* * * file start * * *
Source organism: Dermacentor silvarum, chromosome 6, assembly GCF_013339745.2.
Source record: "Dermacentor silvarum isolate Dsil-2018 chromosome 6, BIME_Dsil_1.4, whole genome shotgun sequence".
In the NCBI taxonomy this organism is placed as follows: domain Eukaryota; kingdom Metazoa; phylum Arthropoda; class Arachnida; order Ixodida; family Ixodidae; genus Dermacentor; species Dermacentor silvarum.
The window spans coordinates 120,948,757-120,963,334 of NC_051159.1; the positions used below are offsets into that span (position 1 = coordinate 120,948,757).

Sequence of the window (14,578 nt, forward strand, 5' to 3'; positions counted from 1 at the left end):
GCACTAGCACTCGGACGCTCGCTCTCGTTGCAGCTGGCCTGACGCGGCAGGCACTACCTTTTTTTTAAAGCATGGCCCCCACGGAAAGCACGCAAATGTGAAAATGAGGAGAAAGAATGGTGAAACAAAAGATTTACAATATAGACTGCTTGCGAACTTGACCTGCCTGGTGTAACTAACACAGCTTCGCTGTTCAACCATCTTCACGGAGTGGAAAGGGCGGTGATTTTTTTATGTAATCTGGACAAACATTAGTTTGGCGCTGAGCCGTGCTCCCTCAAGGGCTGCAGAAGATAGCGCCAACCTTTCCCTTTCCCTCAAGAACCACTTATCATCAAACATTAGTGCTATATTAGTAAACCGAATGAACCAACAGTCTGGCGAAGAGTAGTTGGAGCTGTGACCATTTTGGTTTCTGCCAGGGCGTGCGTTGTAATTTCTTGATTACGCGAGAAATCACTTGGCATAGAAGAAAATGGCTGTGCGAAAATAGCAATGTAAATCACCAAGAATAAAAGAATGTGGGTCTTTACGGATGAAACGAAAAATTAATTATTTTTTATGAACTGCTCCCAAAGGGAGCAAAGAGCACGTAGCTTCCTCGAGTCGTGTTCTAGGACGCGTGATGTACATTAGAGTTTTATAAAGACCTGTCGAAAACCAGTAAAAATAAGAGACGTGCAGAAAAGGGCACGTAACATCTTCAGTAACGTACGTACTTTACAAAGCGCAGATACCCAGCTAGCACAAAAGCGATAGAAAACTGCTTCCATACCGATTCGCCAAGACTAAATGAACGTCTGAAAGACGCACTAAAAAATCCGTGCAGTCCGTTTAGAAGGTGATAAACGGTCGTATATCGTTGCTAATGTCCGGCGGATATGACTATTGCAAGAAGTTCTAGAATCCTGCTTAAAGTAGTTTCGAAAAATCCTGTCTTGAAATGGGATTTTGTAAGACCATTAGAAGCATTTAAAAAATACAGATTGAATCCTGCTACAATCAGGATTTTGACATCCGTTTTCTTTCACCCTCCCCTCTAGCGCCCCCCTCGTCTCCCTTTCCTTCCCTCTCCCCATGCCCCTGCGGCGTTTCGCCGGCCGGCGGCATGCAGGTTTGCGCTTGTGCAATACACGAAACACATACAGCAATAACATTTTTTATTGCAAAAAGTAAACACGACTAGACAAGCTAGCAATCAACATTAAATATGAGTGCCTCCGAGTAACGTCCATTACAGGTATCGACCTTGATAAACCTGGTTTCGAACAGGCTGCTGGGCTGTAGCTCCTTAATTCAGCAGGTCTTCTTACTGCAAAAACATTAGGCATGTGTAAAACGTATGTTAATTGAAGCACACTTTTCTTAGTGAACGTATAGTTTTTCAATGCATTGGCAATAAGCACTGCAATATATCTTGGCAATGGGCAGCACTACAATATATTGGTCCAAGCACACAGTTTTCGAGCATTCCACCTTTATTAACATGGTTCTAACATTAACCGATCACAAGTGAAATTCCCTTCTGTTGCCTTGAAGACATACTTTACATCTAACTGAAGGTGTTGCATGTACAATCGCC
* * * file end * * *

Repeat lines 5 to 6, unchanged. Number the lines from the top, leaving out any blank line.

Sequence of the window (14,578 nt, forward strand, 5' to 3'; positions counted from 1 at the left end):
GCACTAGCACTCGGACGCTCGCTCTCGTTGCAGCTGGCCTGACGCGGCAGGCACTACCTTTTTTTTAAAGCATGGCCCCCACGGAAAGCACGCAAATGTGAAAATGAGGAGAAAGAATGGTGAAACAAAAGATTTACAATATAGACTGCTTGCGAACTTGACCTGCCTGGTGTAACTAACACAGCTTCGCTGTTCAACCATCTTCACGGAGTGGAAAGGGCGGTGATTTTTTTATGTAATCTGGACAAACATTAGTTTGGCGCTGAGCCGTGCTCCCTCAAGGGCTGCAGAAGATAGCGCCAACCTTTCCCTTTCCCTCAAGAACCACTTATCATCAAACATTAGTGCTATATTAGTAAACCGAATGAACCAACAGTCTGGCGAAGAGTAGTTGGAGCTGTGACCATTTTGGTTTCTGCCAGGGCGTGCGTTGTAATTTCTTGATTACGCGAGAAATCACTTGGCATAGAAGAAAATGGCTGTGCGAAAATAGCAATGTAAATCACCAAGAATAAAAGAATGTGGGTCTTTACGGATGAAACGAAAAATTAATTATTTTTTATGAACTGCTCCCAAAGGGAGCAAAGAGCACGTAGCTTCCTCGAGTCGTGTTCTAGGACGCGTGATGTACATTAGAGTTTTATAAAGACCTGTCGAAAACCAGTAAAAATAAGAGACGTGCAGAAAAGGGCACGTAACATCTTCAGTAACGTACGTACTTTACAAAGCGCAGATACCCAGCTAGCACAAAAGCGATAGAAAACTGCTTCCATACCGATTCGCCAAGACTAAATGAACGTCTGAAAGACGCACTAAAAAATCCGTGCAGTCCGTTTAGAAGGTGATAAACGGTCGTATATCGTTGCTAATGTCCGGCGGATATGACTATTGCAAGAAGTTCTAGAATCCTGCTTAAAGTAGTTTCGAAAAATCCTGTCTTGAAATGGGATTTTGTAAGACCATTAGAAGCATTTAAAAAATACAGATTGAATCCTGCTACAATCAGGATTTTGACATCCGTTTTCTTTCACCCTCCCCTCTAGCGCCCCCCTCGTCTCCCTTTCCTTCCCTCTCCCCATGCCCCTGCGGCGTTTCGCCGGCCGGCGGCATGCAGGTTTGCGCTTGTGCAATACACGAAACACATACAGCAATAACATTTTTTATTGCAAAAAGTAAACACGACTAGACAAGCTAGCAATCAACATTAAATATGAGTGCCTCCGAGTAACGTCCATTACAGGTATCGACCTTGATAAACCTGGTTTCGAACAGGCTGCTGGGCTGTAGCTCCTTAATTCAGCAGGTCTTCTTACTGCAAAAACATTAGGCATGTGTAAAACGTATGTTAATTGAAGCACACTTTTCTTAGTGAACGTATAGTTTTTCAATGCATTGGCAATAAGCACTGCAATATATCTTGGCAATGGGCAGCACTACAATATATTGGTCCAAGCACACAGTTTTCGAGCATTCCACCTTTATTAACATGGTTCTAACATTAACCGATCACAAGTGAAATTCCCTTCTGTTGCCTTGAAGACATACTTTACATCTAACTGAAGGTGTTGCATGTACAATCGCC